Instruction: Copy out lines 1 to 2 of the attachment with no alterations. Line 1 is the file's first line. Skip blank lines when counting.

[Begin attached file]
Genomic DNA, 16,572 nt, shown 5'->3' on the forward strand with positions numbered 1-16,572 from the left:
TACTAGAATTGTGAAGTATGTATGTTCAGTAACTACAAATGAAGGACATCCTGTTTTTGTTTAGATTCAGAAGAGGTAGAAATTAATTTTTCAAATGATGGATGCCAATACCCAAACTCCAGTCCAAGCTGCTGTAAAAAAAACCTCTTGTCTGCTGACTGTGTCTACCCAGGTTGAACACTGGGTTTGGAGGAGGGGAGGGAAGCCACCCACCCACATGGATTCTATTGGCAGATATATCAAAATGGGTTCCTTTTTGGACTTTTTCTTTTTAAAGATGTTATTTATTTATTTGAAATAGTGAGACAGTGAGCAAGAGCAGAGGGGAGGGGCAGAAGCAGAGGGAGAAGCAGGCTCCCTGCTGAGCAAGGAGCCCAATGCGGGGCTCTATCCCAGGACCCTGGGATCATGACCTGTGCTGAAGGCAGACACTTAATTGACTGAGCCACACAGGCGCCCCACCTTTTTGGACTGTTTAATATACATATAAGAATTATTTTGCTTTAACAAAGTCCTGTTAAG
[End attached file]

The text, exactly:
Genomic DNA, 16,572 nt, shown 5'->3' on the forward strand with positions numbered 1-16,572 from the left:
TACTAGAATTGTGAAGTATGTATGTTCAGTAACTACAAATGAAGGACATCCTGTTTTTGTTTAGATTCAGAAGAGGTAGAAATTAATTTTTCAAATGATGGATGCCAATACCCAAACTCCAGTCCAAGCTGCTGTAAAAAAAACCTCTTGTCTGCTGACTGTGTCTACCCAGGTTGAACACTGGGTTTGGAGGAGGGGAGGGAAGCCACCCACCCACATGGATTCTATTGGCAGATATATCAAAATGGGTTCCTTTTTGGACTTTTTCTTTTTAAAGATGTTATTTATTTATTTGAAATAGTGAGACAGTGAGCAAGAGCAGAGGGGAGGGGCAGAAGCAGAGGGAGAAGCAGGCTCCCTGCTGAGCAAGGAGCCCAATGCGGGGCTCTATCCCAGGACCCTGGGATCATGACCTGTGCTGAAGGCAGACACTTAATTGACTGAGCCACACAGGCGCCCCACCTTTTTGGACTGTTTAATATACATATAAGAATTATTTTGCTTTAACAAAGTCCTGTTAAG